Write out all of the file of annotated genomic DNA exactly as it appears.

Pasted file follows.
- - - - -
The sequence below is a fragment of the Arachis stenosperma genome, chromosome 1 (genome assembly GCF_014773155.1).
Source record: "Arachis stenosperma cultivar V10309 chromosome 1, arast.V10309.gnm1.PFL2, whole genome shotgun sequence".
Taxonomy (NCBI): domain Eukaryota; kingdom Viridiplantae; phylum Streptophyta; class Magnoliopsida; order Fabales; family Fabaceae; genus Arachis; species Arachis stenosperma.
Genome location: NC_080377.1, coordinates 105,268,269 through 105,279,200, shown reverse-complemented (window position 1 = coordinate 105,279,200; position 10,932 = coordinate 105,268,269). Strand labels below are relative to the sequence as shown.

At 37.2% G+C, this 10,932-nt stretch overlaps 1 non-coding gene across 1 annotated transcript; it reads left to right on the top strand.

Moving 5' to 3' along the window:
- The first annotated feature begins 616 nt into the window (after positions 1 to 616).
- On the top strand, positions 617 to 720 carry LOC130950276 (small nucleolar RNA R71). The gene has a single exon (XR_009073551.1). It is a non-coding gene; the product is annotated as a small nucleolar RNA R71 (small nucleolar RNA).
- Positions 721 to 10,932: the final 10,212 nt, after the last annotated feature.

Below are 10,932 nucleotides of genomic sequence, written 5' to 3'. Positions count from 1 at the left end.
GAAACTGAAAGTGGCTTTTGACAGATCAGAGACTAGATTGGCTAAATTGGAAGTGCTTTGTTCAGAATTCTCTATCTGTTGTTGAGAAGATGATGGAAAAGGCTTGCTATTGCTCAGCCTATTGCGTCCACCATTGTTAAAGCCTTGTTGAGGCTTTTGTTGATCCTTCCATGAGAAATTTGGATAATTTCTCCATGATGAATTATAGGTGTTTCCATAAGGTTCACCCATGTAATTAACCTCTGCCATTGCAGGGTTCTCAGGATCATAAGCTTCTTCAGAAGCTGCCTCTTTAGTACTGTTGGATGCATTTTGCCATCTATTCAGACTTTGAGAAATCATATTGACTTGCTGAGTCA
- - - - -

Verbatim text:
The sequence below is a fragment of the Arachis stenosperma genome, chromosome 1 (genome assembly GCF_014773155.1).
Source record: "Arachis stenosperma cultivar V10309 chromosome 1, arast.V10309.gnm1.PFL2, whole genome shotgun sequence".
Taxonomy (NCBI): domain Eukaryota; kingdom Viridiplantae; phylum Streptophyta; class Magnoliopsida; order Fabales; family Fabaceae; genus Arachis; species Arachis stenosperma.
Genome location: NC_080377.1, coordinates 105,268,269 through 105,279,200, shown reverse-complemented (window position 1 = coordinate 105,279,200; position 10,932 = coordinate 105,268,269). Strand labels below are relative to the sequence as shown.

At 37.2% G+C, this 10,932-nt stretch overlaps 1 non-coding gene across 1 annotated transcript; it reads left to right on the top strand.

Moving 5' to 3' along the window:
- The first annotated feature begins 616 nt into the window (after positions 1 to 616).
- On the top strand, positions 617 to 720 carry LOC130950276 (small nucleolar RNA R71). The gene has a single exon (XR_009073551.1). It is a non-coding gene; the product is annotated as a small nucleolar RNA R71 (small nucleolar RNA).
- Positions 721 to 10,932: the final 10,212 nt, after the last annotated feature.

Below are 10,932 nucleotides of genomic sequence, written 5' to 3'. Positions count from 1 at the left end.
GAAACTGAAAGTGGCTTTTGACAGATCAGAGACTAGATTGGCTAAATTGGAAGTGCTTTGTTCAGAATTCTCTATCTGTTGTTGAGAAGATGATGGAAAAGGCTTGCTATTGCTCAGCCTATTGCGTCCACCATTGTTAAAGCCTTGTTGAGGCTTTTGTTGATCCTTCCATGAGAAATTTGGATAATTTCTCCATGATGAATTATAGGTGTTTCCATAAGGTTCACCCATGTAATTAACCTCTGCCATTGCAGGGTTCTCAGGATCATAAGCTTCTTCAGAAGCTGCCTCTTTAGTACTGTTGGATGCATTTTGCCATCTATTCAGACTTTGAGAAATCATATTGACTTGCTGAGTCA